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    \$\begingroup\$ (Although Why did later CPUs use microcode instead of PLA's? points out that 6502's ROM works slightly differently from having a separate microcode sequence for every opcode.) Anyway, you can't actually program in terms of these internals with software, only as a CPU architect creating microprograms as part of implementing the full ISA. \$\endgroup\$ Jul 13, 2021 at 23:49
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    \$\begingroup\$ Even modern x86 CPUs have microcode for some instructions, like rep movsb (memcpy in a can). The microcode for it needs tuning with new microarchitectures, which sometimes doesn't get done leading to sub-optimal performance for that instruction. e.g. What setup does REP do? quotes Andy Glew on Intel's fast-strings microcode design (he originally implemented it in Intel P6.) \$\endgroup\$ Jul 13, 2021 at 23:53
  • \$\begingroup\$ @PeterCordes I mentioned microcode interpreters and how they are not really levels of programming. Transmeta's dynamic recompilation is a level of programming lower than machine code, since (I believe) it is a general-purpose programming platform. \$\endgroup\$
    – user253751
    Jul 14, 2021 at 8:21
  • \$\begingroup\$ Right, I should have read more (and more carefully) before stopping to comment about Transmeta. >.< I think I must have been skimming and mixed together the 2nd and 3rd paragraphs, or not even gotten to the 3rd. What you say does match my understanding :) I'll leave my previous comments up just for the links. \$\endgroup\$ Jul 14, 2021 at 20:08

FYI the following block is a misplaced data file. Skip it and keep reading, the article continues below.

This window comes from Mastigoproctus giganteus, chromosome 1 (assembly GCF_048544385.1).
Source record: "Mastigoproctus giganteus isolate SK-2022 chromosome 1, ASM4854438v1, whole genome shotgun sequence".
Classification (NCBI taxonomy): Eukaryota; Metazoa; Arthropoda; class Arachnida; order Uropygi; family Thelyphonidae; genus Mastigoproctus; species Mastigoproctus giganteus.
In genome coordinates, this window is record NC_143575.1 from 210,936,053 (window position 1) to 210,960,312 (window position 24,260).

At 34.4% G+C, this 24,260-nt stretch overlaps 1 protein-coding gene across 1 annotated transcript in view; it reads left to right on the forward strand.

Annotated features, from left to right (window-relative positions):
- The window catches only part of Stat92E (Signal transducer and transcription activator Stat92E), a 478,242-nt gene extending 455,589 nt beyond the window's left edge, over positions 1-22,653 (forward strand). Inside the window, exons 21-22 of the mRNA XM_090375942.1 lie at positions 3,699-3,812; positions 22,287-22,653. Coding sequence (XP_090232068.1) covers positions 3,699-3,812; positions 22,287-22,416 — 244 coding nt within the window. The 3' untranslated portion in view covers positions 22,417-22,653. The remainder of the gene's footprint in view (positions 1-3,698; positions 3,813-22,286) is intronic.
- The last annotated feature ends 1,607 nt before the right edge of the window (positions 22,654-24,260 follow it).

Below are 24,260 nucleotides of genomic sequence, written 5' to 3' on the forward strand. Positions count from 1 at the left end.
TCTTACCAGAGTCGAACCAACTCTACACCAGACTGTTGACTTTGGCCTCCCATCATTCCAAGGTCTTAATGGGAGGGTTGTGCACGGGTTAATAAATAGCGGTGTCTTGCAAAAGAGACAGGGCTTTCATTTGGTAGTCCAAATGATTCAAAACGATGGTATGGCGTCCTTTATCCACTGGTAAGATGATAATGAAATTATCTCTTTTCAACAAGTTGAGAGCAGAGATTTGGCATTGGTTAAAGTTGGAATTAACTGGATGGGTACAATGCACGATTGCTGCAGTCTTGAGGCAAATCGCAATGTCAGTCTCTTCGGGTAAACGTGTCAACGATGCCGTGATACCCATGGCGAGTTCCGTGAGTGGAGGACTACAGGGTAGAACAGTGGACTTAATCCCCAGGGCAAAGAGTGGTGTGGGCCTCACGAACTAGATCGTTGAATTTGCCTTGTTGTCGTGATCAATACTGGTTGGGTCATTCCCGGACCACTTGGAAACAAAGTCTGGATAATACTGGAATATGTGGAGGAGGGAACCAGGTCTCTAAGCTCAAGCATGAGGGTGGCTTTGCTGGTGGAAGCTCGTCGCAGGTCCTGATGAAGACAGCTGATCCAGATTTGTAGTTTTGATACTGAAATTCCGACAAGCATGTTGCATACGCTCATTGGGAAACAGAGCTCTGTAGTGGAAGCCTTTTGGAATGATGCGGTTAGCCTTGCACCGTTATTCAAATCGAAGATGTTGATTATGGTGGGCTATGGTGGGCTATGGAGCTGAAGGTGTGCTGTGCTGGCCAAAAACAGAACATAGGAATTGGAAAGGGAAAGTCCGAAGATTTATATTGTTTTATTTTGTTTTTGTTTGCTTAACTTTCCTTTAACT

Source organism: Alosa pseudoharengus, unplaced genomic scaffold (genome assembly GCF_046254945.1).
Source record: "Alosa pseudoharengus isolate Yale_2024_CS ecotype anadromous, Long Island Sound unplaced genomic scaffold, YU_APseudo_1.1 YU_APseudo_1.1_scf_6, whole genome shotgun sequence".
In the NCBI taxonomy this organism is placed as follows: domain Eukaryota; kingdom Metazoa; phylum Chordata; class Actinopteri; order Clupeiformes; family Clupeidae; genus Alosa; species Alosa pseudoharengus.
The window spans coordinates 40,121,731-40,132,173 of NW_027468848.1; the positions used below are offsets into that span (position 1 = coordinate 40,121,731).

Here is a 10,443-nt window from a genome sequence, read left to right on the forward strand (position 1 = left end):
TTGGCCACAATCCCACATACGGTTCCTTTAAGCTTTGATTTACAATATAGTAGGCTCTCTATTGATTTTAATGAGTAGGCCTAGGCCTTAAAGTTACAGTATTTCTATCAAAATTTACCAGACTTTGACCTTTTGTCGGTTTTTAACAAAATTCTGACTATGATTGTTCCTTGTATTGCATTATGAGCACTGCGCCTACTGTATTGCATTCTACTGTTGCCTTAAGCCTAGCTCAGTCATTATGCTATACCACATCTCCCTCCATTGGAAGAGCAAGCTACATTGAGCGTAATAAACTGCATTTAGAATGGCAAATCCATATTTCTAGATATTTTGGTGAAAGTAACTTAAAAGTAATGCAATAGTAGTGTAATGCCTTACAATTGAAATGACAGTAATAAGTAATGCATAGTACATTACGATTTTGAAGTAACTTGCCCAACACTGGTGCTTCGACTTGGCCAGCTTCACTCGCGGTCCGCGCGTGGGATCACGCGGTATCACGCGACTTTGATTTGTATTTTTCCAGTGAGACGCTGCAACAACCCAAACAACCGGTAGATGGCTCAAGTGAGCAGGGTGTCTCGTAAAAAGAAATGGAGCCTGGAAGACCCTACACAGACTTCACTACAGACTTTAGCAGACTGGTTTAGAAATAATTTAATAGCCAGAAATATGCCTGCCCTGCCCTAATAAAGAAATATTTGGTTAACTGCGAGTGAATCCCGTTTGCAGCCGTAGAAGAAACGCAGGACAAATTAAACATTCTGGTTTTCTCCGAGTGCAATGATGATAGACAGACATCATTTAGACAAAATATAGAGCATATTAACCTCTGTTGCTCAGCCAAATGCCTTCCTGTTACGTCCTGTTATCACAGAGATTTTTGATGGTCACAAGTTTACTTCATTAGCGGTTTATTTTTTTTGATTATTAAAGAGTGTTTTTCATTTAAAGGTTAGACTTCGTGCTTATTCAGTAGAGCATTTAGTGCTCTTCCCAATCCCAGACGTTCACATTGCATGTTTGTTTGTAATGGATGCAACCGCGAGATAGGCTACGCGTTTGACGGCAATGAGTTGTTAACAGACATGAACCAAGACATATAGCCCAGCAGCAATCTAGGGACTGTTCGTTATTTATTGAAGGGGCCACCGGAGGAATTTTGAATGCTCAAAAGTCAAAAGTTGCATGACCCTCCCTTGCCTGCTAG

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"In my CS program, my professor has claimed that NAND gates are the most basic gate to engineer, and so every other gate and higher-level circuits found in CPUs are made from NAND gates"

A two input CMOS NAND gate uses four transistors. A CMOS NOT gate uses only two transistors. Therefore a NAND gate is definitely not the smallest CMOS gate in terms of transistors.

Both the two-input CMOS NAND gate and two input CMOS NOR gate can be constructed using four transistors, and they can both be used as the basis for constructing any Boolean function. I would argue that a NAND gate is not any more "basic" than a NOR gate.

enter image description here

I'm skeptical of this claim, as it seems prohibitively slow, and I would expect that many optimizations can be made by avoiding such restrictions.

While its possible to construct any Boolean logic function form only NAND gates, its not necessarily optimal. Constructing a 2-input CMOS NOR gate uses 4 transistors. Constructing a 2-input COMOS NOR gate by gluing together four CMOS NAND gates uses 16-tansistors. And its going to run slower too.

enter image description here

So while we may construct a CPU from just NAND gates, in practice we don't do it unless we have to.

The exception would be if you are making an ASIC using standard cells. In that case you are limited to constructing the logic using the technology available in the manufacturer's process. And they may very-well limit you to just using NAND gates.